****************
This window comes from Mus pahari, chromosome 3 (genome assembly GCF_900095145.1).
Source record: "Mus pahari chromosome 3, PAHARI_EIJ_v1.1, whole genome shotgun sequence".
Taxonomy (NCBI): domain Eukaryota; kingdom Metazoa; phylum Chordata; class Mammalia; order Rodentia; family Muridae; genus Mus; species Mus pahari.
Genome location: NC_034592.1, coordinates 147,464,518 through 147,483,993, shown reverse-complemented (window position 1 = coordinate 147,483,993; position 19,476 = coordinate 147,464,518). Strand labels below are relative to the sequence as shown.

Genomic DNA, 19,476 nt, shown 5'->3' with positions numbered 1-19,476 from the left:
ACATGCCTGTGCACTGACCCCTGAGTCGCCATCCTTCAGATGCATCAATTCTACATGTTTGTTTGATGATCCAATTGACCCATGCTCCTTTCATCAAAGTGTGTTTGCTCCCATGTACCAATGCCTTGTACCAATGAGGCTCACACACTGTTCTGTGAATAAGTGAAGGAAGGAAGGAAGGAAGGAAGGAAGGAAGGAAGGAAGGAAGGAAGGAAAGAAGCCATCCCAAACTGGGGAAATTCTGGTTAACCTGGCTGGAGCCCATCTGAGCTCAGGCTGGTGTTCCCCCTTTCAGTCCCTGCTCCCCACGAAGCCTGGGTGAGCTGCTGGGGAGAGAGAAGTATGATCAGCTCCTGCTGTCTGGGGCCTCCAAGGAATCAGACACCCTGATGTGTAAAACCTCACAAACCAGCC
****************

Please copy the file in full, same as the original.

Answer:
This window comes from Mus pahari, chromosome 3 (genome assembly GCF_900095145.1).
Source record: "Mus pahari chromosome 3, PAHARI_EIJ_v1.1, whole genome shotgun sequence".
Taxonomy (NCBI): domain Eukaryota; kingdom Metazoa; phylum Chordata; class Mammalia; order Rodentia; family Muridae; genus Mus; species Mus pahari.
Genome location: NC_034592.1, coordinates 147,464,518 through 147,483,993, shown reverse-complemented (window position 1 = coordinate 147,483,993; position 19,476 = coordinate 147,464,518). Strand labels below are relative to the sequence as shown.

Genomic DNA, 19,476 nt, shown 5'->3' with positions numbered 1-19,476 from the left:
ACATGCCTGTGCACTGACCCCTGAGTCGCCATCCTTCAGATGCATCAATTCTACATGTTTGTTTGATGATCCAATTGACCCATGCTCCTTTCATCAAAGTGTGTTTGCTCCCATGTACCAATGCCTTGTACCAATGAGGCTCACACACTGTTCTGTGAATAAGTGAAGGAAGGAAGGAAGGAAGGAAGGAAGGAAGGAAGGAAGGAAGGAAGGAAAGAAGCCATCCCAAACTGGGGAAATTCTGGTTAACCTGGCTGGAGCCCATCTGAGCTCAGGCTGGTGTTCCCCCTTTCAGTCCCTGCTCCCCACGAAGCCTGGGTGAGCTGCTGGGGAGAGAGAAGTATGATCAGCTCCTGCTGTCTGGGGCCTCCAAGGAATCAGACACCCTGATGTGTAAAACCTCACAAACCAGCC